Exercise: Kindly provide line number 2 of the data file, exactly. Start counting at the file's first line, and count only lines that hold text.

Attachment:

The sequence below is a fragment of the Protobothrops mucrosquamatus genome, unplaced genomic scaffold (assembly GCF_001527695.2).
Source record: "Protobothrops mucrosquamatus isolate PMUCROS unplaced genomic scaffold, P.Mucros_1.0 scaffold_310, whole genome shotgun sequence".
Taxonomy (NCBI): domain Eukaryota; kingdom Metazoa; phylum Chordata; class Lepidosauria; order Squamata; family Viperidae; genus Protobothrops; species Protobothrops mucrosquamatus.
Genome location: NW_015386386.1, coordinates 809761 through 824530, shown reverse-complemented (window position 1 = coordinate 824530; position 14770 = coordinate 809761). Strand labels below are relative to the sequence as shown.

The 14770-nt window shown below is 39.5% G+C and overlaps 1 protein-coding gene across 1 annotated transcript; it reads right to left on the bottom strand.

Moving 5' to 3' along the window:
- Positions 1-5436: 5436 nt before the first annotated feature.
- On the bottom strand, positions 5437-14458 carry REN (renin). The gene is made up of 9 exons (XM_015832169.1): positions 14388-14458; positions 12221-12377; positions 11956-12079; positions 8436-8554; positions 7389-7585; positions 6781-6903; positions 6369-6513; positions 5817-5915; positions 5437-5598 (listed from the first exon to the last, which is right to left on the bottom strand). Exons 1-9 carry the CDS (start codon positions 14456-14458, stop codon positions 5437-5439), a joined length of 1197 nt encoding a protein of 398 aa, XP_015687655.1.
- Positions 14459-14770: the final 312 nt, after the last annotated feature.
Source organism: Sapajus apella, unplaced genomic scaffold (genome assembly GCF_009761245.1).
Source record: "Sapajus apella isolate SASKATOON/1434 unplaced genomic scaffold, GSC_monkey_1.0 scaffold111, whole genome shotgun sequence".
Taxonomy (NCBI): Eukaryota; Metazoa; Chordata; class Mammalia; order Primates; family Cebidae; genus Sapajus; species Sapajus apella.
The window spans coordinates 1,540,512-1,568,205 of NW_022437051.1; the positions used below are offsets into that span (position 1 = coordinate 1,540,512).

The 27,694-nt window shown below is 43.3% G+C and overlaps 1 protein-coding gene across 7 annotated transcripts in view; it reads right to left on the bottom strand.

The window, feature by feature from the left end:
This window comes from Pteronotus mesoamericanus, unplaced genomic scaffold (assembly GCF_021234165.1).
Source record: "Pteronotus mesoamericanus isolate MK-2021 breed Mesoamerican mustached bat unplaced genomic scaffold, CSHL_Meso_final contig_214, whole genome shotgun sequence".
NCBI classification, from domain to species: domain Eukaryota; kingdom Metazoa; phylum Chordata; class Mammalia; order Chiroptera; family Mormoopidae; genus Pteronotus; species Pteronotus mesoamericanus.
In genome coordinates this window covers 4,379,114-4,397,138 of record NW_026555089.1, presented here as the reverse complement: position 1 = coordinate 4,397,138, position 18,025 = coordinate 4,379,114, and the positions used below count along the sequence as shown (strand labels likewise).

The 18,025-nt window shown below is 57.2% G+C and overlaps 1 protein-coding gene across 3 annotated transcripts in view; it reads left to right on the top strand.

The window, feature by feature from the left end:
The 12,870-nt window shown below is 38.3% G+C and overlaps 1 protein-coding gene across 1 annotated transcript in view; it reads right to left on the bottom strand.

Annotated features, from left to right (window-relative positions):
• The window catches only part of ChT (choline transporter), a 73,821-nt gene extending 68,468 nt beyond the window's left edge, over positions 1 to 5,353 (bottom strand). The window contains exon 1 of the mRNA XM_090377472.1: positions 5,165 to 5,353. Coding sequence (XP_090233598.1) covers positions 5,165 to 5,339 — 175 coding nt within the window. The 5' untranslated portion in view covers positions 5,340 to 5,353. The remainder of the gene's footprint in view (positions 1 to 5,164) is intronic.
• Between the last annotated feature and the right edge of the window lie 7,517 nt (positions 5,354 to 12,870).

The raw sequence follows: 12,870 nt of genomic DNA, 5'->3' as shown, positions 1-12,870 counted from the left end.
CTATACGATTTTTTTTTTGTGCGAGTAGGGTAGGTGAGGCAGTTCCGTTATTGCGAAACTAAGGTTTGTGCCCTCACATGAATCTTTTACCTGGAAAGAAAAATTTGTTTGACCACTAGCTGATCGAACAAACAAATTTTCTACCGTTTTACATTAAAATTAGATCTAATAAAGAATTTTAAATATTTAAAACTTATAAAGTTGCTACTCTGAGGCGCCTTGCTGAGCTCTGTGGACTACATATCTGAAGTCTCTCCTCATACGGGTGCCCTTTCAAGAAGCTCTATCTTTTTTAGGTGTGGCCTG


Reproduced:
Source record: "Protobothrops mucrosquamatus isolate PMUCROS unplaced genomic scaffold, P.Mucros_1.0 scaffold_310, whole genome shotgun sequence".